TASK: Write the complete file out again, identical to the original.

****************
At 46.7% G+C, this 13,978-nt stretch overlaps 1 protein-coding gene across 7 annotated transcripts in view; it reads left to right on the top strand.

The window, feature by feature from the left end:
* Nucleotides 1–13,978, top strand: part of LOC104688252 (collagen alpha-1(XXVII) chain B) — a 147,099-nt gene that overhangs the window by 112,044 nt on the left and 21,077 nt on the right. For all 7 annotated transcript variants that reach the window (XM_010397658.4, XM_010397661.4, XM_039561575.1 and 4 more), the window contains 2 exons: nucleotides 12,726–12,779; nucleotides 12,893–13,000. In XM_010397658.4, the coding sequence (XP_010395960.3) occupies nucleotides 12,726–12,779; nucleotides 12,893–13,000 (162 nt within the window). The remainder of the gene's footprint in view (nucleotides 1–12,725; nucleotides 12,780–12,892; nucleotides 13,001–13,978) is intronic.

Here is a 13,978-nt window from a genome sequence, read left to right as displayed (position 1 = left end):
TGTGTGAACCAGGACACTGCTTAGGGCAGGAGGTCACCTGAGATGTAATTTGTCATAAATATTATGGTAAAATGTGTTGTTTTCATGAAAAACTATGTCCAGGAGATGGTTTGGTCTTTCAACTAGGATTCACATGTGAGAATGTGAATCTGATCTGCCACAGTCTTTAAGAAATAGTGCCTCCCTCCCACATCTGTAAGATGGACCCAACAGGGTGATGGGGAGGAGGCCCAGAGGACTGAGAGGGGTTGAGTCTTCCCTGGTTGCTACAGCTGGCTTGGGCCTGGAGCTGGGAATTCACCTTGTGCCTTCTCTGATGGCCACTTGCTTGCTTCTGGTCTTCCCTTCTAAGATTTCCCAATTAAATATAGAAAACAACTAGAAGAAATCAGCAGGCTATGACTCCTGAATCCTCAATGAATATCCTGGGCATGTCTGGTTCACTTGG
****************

At 46.7% G+C, this 13,978-nt stretch overlaps 1 protein-coding gene across 7 annotated transcripts in view; it reads left to right on the top strand.

The window, feature by feature from the left end:
* Nucleotides 1–13,978, top strand: part of LOC104688252 (collagen alpha-1(XXVII) chain B) — a 147,099-nt gene that overhangs the window by 112,044 nt on the left and 21,077 nt on the right. For all 7 annotated transcript variants that reach the window (XM_010397658.4, XM_010397661.4, XM_039561575.1 and 4 more), the window contains 2 exons: nucleotides 12,726–12,779; nucleotides 12,893–13,000. In XM_010397658.4, the coding sequence (XP_010395960.3) occupies nucleotides 12,726–12,779; nucleotides 12,893–13,000 (162 nt within the window). The remainder of the gene's footprint in view (nucleotides 1–12,725; nucleotides 12,780–12,892; nucleotides 13,001–13,978) is intronic.

Here is a 13,978-nt window from a genome sequence, read left to right as displayed (position 1 = left end):
TGTGTGAACCAGGACACTGCTTAGGGCAGGAGGTCACCTGAGATGTAATTTGTCATAAATATTATGGTAAAATGTGTTGTTTTCATGAAAAACTATGTCCAGGAGATGGTTTGGTCTTTCAACTAGGATTCACATGTGAGAATGTGAATCTGATCTGCCACAGTCTTTAAGAAATAGTGCCTCCCTCCCACATCTGTAAGATGGACCCAACAGGGTGATGGGGAGGAGGCCCAGAGGACTGAGAGGGGTTGAGTCTTCCCTGGTTGCTACAGCTGGCTTGGGCCTGGAGCTGGGAATTCACCTTGTGCCTTCTCTGATGGCCACTTGCTTGCTTCTGGTCTTCCCTTCTAAGATTTCCCAATTAAATATAGAAAACAACTAGAAGAAATCAGCAGGCTATGACTCCTGAATCCTCAATGAATATCCTGGGCATGTCTGGTTCACTTGG